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Starter (Ignition) Relay

The Starter Relay is a device that utilizes a small amount of electrical current from the ignition switch to energize an electromagnet that operates a larger current carrying switch, which in turn triggers the operation of the Starter Motor or Starter Solenoid.

The starter for a combustion engine is nothing more that an electric motor with a gear. It turns the engine by the flywheel until the engine can turn under its own power. This requires a great deal of electrical current, and the tiny wires that run from the ignition switch are too small for such a load. So engineers introduced the starter relay. Here is how it works:

 

When you turn the ignition to the ‘Start’ position, a light electrical current is sent from the ignition switch to the starter relay. Since that small amount of electrical current is unable to power the starter, it instead powers a tiny electromagnet, which closes a much larger circuit. The larger circuit consists of a thick wire from the battery to the starter relay, then from the starter relay to the starter motor. In simple terms, the starter relay uses a small electrical current to activate a large electrical current.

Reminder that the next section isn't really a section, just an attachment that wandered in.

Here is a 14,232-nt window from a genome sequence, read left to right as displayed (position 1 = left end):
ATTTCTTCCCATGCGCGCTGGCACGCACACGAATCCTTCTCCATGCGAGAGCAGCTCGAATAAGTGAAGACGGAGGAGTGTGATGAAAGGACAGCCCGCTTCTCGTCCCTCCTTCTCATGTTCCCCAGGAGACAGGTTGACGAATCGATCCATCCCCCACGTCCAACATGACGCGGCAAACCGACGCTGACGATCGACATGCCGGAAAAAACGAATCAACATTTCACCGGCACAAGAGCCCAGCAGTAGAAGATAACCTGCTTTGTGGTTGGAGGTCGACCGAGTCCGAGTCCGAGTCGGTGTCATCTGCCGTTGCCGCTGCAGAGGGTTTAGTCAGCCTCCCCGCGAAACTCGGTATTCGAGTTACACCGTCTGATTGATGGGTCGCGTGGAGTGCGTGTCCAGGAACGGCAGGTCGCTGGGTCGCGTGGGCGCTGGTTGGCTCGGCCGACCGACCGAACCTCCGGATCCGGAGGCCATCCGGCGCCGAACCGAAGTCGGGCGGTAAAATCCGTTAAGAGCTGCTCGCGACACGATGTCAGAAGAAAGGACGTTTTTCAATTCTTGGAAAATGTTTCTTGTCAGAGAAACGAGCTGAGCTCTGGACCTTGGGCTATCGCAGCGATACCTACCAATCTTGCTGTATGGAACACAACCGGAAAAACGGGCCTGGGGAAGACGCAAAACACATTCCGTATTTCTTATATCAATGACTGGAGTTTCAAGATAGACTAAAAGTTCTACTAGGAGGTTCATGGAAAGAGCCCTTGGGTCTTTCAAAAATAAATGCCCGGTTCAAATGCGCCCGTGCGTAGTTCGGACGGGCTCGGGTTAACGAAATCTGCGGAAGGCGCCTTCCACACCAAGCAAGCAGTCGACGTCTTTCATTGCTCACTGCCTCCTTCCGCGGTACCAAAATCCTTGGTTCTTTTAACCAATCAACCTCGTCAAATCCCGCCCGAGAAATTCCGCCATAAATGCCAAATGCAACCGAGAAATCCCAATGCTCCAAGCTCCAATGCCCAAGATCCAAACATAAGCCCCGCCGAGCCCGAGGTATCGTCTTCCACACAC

Symptoms of Wear or Failure of the Starter Relay

  • Nothing happens when the key is turned to the ‘Start’ position: This is because the electromagnet has worn out, or there is corrosion on the contacts inside the relay.
  • Starter relay clicks, but the engine does not crank: Resulting from corrosion inside the relay, or a bad connection to the relay
  • The engine attempts to start without the key being turned to the ‘Start’ position: When the engine tries to start itself, but the key is not in the ‘Start’ position, the relay has likely become wet, stuck, or damaged, and should be removed from the vehicle immediately.
  • Relay does not click on starting, but functions when removed from the vehicle: The underhood power center is likely damaged, preventing the relay from sending or receiving power.

Related Repair Advice for the Starter Relay

  • When turning the key to start the vehicle produces no results, the starter relay is a possible suspect, but the ignition switch may have failed as well.
  • As with all electrical systems, testing is necessary, as there is usually no physical indication of failure.
  • Disassembling and cleaning a relay can restore functionality, but they are inexpensive, so replacement is preferred. Cleaning will not always lead to a functioning relay
  • There are many types of relays, with many different applications. Making sure the relay is identical in every way will eliminate fire hazards, and ensure the relay will function as intended.
  • When the relay clicks, but the engine does not start, the starter is a strong suspect, as well as the battery cables and starter circuit. 

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